Ella Raines (1920 – 1988) was born in Washington State where she studied drama at the University of Washington. Howard Hawks spotted her in a college production and signed her to a contract. Right out of the gate, she starred in some big movies, including Preston Sturges’s Hail the Conquering Hero and Tall in the Saddle (both 1944) where she shared equal billing with John Wayne. As her movie career declined in the 1950s, Raines worked in series television starring as Janet Dean, Registered Nurse (1954-55). She appeared on the cover of Life magazine twice, once in 1944 and in 1947.

Join us on April 21 at 6:30 p.m. Central Time for a discussion on Zoom. To watch the movie on YouTube and for information on joining the discussion on Zoom, click here.

Questions for discussion:

1. Noir or not? The setting for The Strange Affair of Uncle Harry is a small New England town, not your typical noir setting. What do you think and why?
2. Does this film have a femme fatale? If yes, who is she?
3. What did you think of George Sanders and his characterization? Have you ever seen him in a role like this?
4. Geraldine Fitzgerald is an interesting character. What did you make of her? Did you sympathize with her in any way?
5. Ella Raines’s character was a real contrast to the other two female characters (Harry’s sisters). She’s independent and confident in her own skin.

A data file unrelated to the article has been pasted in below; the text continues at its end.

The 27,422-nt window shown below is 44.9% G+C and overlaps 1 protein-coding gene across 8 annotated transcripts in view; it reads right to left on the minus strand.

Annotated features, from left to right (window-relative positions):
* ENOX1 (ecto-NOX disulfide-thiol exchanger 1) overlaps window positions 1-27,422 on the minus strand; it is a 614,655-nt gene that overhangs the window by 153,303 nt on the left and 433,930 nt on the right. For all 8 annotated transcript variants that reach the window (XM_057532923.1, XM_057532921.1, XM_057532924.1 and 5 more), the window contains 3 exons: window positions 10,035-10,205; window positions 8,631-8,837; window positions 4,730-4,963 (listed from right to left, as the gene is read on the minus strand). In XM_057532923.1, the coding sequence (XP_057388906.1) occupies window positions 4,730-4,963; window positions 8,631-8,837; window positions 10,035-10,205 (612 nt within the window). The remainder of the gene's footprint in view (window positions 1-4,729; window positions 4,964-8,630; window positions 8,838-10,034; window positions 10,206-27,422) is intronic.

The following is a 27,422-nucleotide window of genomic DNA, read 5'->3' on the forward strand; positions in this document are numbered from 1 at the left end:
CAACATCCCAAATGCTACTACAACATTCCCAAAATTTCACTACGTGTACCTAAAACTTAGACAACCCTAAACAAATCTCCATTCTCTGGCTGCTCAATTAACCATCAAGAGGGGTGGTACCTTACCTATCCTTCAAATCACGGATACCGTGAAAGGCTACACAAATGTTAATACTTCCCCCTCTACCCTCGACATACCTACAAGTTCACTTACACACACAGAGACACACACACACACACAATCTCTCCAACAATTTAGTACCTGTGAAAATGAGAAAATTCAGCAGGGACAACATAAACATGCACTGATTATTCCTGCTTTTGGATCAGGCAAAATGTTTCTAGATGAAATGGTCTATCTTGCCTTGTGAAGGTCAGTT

6. Joan Harrison produced this movie. She started out as Alfred Hitchcock’s secretary. Do you think the fact that this movie was produced by a woman gave the film a different perspective on the genre?
7. What did you think of the ending? Was it satisfying? Explain.


  1. Like you said, George Sanders rarely portrayed sweet and innocent, which means this is a film I've GOT to see! :)

  2. The mill used in this town opening scenes is actually the Ponemah Mills in Taftville Ct. circa 1940s. We were watching this movie and were amazed to see our towns mill as it was back then. It unfortunately now is an apartment complex.

  3. Thanks for stopping by and how cool about the Ponemah Mills!